Photograph by Matthew Hull.
You have the right to say whatever you want online. You can say it in the comment section below or you can say it on your own blog. You can visit an internet newspaper and comment there too.
But you do not have the right to expect a response.
Do you know your rights?
Think about your rights for a moment.
Reviewing my year-old thoughts on anonymity, I questioned whether anonymity/pseudonymity was anachronistic. I wondered if people should write online as “John Smith” or as “FatJohn,” and you shared your thoughts.
I wrote on my civic blog that residents have the right to write comments using whatever names they felt most comfortable, and that it is our choice to read and respond to their pseudonymity, regardless of the vitriol therein.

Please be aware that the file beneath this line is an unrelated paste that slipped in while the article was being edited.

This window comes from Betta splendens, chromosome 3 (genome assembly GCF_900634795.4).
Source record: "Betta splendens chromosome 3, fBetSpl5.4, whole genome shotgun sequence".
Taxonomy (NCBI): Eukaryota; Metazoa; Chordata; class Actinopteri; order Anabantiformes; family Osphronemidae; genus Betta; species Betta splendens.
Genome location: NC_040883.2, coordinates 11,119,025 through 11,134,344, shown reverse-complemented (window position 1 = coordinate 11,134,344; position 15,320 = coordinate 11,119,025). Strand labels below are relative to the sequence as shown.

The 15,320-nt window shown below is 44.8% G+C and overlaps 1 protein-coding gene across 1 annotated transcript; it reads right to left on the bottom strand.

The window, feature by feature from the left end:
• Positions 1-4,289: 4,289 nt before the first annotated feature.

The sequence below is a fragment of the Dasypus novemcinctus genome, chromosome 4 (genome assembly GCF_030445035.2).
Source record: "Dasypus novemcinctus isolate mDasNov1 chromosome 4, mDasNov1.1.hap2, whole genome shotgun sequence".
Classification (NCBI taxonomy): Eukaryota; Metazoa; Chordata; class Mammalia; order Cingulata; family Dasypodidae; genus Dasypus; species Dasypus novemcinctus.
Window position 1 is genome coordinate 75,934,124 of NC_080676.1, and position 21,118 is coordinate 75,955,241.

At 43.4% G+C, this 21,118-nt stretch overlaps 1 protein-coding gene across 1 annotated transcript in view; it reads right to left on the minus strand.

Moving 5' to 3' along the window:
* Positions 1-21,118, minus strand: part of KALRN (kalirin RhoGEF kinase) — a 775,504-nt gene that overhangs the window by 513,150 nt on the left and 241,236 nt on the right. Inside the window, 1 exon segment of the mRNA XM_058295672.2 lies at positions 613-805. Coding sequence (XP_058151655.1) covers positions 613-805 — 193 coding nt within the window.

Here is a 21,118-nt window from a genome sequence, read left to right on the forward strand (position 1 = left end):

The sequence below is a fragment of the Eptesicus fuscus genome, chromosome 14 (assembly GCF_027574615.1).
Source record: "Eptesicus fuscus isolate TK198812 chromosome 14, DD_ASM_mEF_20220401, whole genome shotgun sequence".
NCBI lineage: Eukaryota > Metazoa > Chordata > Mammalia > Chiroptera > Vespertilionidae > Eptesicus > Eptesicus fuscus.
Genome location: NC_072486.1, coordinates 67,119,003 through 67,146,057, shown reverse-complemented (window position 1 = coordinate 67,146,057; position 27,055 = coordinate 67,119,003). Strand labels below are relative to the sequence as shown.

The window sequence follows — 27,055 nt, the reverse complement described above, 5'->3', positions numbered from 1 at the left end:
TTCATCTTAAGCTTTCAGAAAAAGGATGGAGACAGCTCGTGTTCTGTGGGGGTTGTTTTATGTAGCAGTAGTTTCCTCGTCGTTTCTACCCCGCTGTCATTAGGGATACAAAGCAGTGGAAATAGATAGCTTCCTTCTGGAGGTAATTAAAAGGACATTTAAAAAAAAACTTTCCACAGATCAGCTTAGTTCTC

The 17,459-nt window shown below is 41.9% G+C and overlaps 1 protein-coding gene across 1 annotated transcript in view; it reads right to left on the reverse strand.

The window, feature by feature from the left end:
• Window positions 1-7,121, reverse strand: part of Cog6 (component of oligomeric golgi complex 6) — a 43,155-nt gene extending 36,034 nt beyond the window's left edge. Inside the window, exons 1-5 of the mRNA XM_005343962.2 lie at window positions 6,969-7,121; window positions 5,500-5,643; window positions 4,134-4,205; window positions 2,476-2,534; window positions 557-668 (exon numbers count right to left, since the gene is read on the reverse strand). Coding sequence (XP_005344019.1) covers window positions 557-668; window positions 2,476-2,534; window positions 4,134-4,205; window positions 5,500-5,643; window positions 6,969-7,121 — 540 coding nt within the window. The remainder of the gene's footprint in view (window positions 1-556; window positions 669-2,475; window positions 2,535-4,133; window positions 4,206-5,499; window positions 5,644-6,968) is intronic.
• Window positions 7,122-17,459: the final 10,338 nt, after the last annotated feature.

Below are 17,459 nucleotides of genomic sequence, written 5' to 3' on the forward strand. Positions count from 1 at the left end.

Vitriol is protected speech under the First Amendment. Slander is not.
Should newspapers and blogs require persons use their real names?
Said the Illinois Court of Appeals:
Putting publishers and website hosts in the position of being a ‘cyber-nanny’ is a noxious concept that offends our country’s long history of protecting anonymous speech.
On this blog, you are welcome to write a comment using any name you choose. If you want people to respond to you as “John Smith,” be John Smith. But if you prefer to be “FatJohn,” don’t let me stop you.
Beyond your name, write whatever sentences you want in your comment. Be nice or be mean, the choice is yours. All I insist is you adhere to the comment policy and your comment will never be removed.
I want you to be free here. OK?